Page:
A recent study from Harvard reported that eating red meat is associated with a 13% increased risk of death. But what does this mean? Surely our risk of death is already 100%, and a risk of 113% does not seem very sensible? To really interpret this number we need to use some maths.
If you look at the pattern of rowers in a racing four or eight rowing boat then you expect to find them positioned in a symmetrical fashion, alternately right-left, right-left as you go from one end of the boat to the other. However, the regularity of the rower's positions hides a significant asymmetry that affects the way the boat will move through the water.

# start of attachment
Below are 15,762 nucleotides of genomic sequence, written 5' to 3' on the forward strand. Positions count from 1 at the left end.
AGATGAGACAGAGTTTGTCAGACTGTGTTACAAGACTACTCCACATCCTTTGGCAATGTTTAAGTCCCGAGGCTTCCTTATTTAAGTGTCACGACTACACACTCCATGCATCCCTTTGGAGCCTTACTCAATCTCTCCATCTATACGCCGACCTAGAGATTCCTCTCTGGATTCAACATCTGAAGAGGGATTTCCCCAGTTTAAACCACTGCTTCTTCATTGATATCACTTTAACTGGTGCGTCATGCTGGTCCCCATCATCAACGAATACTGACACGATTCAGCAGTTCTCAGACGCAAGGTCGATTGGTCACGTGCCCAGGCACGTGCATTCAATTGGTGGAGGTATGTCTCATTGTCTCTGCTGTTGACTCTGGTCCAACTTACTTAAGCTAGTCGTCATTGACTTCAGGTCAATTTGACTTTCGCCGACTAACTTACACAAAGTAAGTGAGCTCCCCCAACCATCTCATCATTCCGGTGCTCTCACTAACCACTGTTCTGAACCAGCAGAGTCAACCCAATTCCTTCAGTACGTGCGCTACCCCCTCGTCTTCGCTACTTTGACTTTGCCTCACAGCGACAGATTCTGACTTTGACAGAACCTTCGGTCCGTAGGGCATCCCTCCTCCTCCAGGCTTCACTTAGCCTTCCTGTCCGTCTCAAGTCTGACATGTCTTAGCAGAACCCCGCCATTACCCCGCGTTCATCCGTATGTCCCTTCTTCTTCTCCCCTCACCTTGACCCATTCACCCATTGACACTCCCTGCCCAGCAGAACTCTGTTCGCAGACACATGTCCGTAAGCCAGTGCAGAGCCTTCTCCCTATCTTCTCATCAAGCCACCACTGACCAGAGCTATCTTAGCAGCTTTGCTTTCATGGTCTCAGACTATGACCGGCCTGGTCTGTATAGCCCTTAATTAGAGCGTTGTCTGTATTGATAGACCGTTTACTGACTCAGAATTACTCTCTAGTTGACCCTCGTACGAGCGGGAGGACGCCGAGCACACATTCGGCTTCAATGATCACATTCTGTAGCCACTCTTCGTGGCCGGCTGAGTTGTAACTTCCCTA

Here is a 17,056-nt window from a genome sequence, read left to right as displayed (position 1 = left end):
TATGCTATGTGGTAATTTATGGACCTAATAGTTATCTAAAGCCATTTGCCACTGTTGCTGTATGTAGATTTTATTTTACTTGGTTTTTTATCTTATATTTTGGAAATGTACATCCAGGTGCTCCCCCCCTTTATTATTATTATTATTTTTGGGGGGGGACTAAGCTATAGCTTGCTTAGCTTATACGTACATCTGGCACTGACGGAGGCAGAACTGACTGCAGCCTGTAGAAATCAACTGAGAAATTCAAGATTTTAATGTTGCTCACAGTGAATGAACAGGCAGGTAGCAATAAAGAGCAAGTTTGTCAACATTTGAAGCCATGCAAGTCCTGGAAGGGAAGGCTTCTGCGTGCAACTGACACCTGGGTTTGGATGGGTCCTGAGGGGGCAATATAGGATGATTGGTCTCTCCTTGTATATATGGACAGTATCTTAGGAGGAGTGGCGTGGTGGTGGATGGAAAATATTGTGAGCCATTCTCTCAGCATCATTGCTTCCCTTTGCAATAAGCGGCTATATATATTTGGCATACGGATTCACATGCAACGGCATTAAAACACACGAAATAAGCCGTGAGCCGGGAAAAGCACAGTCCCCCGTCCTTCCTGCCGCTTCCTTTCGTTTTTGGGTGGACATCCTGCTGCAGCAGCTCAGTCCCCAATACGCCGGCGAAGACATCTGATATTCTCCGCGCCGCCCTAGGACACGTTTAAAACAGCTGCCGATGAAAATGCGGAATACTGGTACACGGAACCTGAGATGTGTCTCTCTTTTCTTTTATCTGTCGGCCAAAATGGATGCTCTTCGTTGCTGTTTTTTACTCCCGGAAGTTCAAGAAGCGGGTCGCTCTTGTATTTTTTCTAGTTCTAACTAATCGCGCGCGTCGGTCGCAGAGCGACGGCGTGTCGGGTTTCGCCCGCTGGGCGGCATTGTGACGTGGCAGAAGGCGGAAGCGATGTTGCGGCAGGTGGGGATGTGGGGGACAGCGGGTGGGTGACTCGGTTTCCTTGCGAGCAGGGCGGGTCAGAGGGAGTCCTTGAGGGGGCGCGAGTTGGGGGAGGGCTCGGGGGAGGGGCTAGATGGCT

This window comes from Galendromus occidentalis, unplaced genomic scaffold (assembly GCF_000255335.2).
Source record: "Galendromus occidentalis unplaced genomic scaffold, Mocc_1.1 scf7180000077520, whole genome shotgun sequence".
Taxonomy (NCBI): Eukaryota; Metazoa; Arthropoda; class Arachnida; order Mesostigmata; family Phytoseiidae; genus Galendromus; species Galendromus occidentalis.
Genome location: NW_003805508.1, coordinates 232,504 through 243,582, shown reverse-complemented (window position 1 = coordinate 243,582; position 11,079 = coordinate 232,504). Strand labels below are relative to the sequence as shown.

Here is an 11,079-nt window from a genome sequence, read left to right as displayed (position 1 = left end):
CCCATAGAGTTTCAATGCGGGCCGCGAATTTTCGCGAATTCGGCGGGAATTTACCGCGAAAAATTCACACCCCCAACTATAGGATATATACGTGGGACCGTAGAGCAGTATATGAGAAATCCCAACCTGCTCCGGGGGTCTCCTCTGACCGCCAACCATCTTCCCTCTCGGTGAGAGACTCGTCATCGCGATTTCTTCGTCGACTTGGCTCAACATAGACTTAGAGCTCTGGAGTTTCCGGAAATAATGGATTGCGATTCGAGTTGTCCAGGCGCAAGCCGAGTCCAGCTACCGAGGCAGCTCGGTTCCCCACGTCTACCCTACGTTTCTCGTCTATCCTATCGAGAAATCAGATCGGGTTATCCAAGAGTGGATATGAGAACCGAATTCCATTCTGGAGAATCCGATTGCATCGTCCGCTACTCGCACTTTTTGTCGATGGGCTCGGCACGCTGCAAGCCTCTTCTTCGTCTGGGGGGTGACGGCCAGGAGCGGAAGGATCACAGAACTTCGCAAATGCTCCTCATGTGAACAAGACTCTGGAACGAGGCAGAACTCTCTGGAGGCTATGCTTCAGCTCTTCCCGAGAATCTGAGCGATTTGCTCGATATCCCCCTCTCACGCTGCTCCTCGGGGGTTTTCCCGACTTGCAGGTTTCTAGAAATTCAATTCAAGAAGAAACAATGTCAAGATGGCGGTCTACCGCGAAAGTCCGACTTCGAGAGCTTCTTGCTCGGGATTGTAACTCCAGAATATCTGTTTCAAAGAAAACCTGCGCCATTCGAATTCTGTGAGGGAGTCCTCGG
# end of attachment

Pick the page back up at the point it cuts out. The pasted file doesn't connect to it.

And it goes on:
Recent discoveries have made it possible to control computer games by thought alone, or work out what kind of item someone is thinking about from their brain signals. And that's not all. Researchers were able to use brain scans to reconstruct what someone was looking at.
In these experiments the scientists were literally able to see what people were thinking. A worrying thought, perhaps. But how did they do it?
Some things are so familiar to us that they are simply expected, and we may forget to wonder why they should be that way in the first place. Sex ratios are a good example of this: the number of men and women in the world is roughly equal, but why should this be the case? A simple mathematical argument provides an answer.
The Jerusalem Chords Bridge, Israel, was built to make way for the city's light rail train
system. Its design took into consideration more than just utility — it is a work of
art, designed as a monument. Its beauty rests not only in the visual appearance of its criss-cross
cables, but also in the mathematics that lies behind it. So let's take a deeper look at it.